Another Milestone in the Cystic Fibrosis Journey

Avalyn Mahoney

Caption: Two-year-old Avalyn is among the cystic fibrosis patients who may be helped by targeted drugs.
Credit: Brittany Mahoney

As NIH Director, I often hear stories of how people with serious diseases—from arthritis to Zika infection—are benefitting from the transformational power of NIH’s investments in basic science. Today, I’d like to share one such advance that I find particularly exciting: news that a combination of three molecularly targeted drugs may finally make it possible to treat the vast majority of patients with cystic fibrosis (CF), our nation’s most common genetic disease.

First, a bit of history! The first genetic mutation that causes CF was discovered by a collaborative effort between my own research lab at the University of Michigan, Ann Arbor, and colleagues at the Hospital for Sick Children in Toronto—more than 25 years ago [1]. Years of hard work, supported by the National Institutes of Health and the Cystic Fibrosis Foundation, painstakingly worked out the normal function of the protein that is altered in CF, called the cystic fibrosis transmembrane regulator (CFTR). Very recently new technologies, such as cryo-EM, have given researchers the ability to map the exact structure of the protein involved in CF.

Among the tens of thousands of CF patients who stand to benefit from the next generation of targeted drugs is little Avalyn Mahoney of Cardiff by the Sea, CA. Just a few decades ago, a kid like Avalyn—who just turned 2 last month—probably wouldn’t have made it beyond her teens. But today the outlook is far brighter for her and so many others, thanks to recent advances that build upon NIH-supported basic research.

Helping to fuel this optimism are preliminary results released this week from early-stage clinical trials of three next-generation, triple combination therapies that modulate the function of CFTR. CFTR is a protein channel, indicated in gray “mesh” in the cryo-EM image below right, that regulates salt and water balance in the lungs and other parts of the body.

CryoEM of CFTR

Credit: Zhang & Chen, 2016, Cell 167, 1586–1597.

People with CF have a misspelling of both copies of the CFTR gene, one inherited from each parent. There are more than 1,700 misspellings, or mutations, in the CFTR gene that can cause CF. The most common mutation, called F508del, results in a form of the CFTR protein that is misfolded and degrades prematurely. As a result, the protein fails to reach its proper location in the cell membrane, resulting in an accumulation of thick, sticky mucus that can lead to life-threatening lung infections and respiratory failure.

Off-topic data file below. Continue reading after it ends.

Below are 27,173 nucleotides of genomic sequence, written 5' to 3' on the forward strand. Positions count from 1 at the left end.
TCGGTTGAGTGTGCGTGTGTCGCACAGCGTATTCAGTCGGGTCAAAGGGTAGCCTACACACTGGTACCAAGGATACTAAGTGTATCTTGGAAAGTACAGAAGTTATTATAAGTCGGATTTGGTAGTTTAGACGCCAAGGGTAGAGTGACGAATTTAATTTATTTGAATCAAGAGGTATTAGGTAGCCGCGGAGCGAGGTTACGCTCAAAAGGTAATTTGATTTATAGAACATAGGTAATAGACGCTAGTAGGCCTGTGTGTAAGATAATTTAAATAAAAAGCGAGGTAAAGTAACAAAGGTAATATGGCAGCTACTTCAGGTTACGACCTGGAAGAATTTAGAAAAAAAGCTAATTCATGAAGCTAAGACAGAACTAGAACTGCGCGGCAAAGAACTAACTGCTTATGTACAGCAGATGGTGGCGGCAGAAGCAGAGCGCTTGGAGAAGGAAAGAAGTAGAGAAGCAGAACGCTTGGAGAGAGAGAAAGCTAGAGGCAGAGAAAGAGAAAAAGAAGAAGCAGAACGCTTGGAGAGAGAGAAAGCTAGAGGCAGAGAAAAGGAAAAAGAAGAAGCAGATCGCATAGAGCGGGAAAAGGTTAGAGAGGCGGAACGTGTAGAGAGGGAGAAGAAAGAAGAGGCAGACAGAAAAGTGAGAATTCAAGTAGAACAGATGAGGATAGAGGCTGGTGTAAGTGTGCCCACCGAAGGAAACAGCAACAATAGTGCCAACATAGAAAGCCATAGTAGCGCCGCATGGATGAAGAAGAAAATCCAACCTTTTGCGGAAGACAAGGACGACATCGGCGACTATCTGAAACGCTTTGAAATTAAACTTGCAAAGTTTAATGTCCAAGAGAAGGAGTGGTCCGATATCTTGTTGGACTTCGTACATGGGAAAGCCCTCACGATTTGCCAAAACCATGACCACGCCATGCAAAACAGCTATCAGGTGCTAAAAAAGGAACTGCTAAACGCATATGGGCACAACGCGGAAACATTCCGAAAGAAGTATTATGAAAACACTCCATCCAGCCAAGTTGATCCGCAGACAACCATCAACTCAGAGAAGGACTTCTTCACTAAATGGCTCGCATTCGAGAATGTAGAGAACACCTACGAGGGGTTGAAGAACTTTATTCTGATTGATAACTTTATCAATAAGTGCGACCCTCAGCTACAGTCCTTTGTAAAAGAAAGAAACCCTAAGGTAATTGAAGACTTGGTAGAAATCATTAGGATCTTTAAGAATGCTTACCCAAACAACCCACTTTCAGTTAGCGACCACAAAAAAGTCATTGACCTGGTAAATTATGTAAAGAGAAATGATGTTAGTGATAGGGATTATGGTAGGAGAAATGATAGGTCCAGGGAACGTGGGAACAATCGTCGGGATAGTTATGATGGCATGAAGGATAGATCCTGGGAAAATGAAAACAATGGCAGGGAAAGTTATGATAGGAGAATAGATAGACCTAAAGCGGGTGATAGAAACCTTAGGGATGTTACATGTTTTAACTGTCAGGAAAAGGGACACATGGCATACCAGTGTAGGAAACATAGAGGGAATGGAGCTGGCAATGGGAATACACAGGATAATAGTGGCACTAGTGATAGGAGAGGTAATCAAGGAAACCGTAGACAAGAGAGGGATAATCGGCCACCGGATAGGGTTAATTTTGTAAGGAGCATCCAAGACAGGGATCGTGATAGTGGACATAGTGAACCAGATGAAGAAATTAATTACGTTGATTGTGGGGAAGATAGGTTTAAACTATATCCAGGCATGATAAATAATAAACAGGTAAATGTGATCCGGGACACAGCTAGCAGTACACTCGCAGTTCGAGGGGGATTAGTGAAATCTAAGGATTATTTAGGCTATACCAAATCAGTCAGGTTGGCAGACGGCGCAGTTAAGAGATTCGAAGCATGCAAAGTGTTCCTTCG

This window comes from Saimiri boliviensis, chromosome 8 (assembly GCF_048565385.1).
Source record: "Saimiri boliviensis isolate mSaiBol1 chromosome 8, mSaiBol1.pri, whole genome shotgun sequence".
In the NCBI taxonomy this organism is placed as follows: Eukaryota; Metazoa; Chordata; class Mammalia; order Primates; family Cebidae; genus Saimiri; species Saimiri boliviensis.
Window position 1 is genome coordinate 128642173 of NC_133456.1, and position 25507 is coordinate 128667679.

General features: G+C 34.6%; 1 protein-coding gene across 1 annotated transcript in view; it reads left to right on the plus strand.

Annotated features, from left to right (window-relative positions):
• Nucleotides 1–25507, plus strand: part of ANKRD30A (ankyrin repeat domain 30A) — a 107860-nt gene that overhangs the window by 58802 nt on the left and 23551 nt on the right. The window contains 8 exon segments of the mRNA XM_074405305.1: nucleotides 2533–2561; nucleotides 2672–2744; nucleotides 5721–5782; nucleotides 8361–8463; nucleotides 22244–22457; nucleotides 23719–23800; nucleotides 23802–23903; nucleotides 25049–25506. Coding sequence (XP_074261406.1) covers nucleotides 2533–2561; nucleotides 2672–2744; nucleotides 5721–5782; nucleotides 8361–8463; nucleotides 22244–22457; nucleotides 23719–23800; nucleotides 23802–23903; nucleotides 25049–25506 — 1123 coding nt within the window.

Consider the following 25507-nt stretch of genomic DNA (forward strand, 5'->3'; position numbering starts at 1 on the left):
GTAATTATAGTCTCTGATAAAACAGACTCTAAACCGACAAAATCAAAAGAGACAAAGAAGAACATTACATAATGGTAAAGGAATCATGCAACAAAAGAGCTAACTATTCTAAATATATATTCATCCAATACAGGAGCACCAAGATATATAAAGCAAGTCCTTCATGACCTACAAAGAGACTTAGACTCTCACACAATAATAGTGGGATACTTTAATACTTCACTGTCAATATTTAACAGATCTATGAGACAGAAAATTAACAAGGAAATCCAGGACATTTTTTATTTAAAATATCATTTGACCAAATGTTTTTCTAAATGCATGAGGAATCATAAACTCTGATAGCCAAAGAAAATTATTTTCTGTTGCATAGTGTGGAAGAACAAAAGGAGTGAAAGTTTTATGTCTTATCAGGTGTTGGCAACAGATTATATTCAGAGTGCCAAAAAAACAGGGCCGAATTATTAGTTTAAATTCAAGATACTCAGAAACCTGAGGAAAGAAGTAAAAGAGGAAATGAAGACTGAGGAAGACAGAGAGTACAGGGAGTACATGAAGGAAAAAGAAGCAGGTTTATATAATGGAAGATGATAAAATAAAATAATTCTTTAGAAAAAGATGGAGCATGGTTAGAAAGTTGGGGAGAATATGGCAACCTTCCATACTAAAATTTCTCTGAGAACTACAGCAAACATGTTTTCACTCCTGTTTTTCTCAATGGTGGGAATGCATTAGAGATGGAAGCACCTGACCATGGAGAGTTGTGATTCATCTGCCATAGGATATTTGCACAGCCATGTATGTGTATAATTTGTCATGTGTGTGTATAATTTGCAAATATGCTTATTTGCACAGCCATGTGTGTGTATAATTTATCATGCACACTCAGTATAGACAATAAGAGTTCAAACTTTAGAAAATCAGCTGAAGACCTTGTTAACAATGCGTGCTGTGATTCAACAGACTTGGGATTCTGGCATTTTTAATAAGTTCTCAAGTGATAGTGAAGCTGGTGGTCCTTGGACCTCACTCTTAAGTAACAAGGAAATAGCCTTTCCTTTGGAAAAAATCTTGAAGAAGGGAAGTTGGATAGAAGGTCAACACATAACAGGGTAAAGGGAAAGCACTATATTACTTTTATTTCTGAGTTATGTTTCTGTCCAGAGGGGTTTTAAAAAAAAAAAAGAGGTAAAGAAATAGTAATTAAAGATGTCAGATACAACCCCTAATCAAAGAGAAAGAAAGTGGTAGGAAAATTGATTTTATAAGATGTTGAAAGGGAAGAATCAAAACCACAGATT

Developing drugs that could rescue the function of mutant CFTR has been a long and difficult journey.  Initially many of us thought that gene therapy would be the way to treat this disease, but the challenges of achieving long lasting correction of the CF defect in the airways by gene transfer turned out to be extremely daunting.  Beginning about 20 years ago, building on increasingly deep understanding of CFTR function derived by NIH-funded academic researchers, a partnership of the Cystic Fibrosis Foundation and a small company called Aurora (that later became Vertex) began searching for small molecules that would allow the abnormal CFTR protein to fold correctly (these are called “correctors”) and then function properly when it reached the cell membrane (these are called “potentiators”).

Now this strategy is really paying off for the 90 percent of patients who have at least one copy of F508del. According to preliminary data from one Phase 1 and two Phase 2 clinical trials reported by Vertex Pharmaceuticals Inc., Boston, on Tuesday, all three of the company’s next-gen drug combinations produced striking improvements in lung function among CF patients who have one F508del mutation and one minimal function mutation, a form of the disease that has previously been very difficult to treat. Specifically, after 2 to 4 weeks of treatment with this combination of two correctors and a potentiator, such patients experienced about a 10 percentage point improvement in forced expiratory volume in 1 second (FEV1), which is a key measure of lung capacity. Though the study was done in a double blind fashion, many participants who had been randomized to receive the active drugs quickly figured out that something very different and wonderful was happening.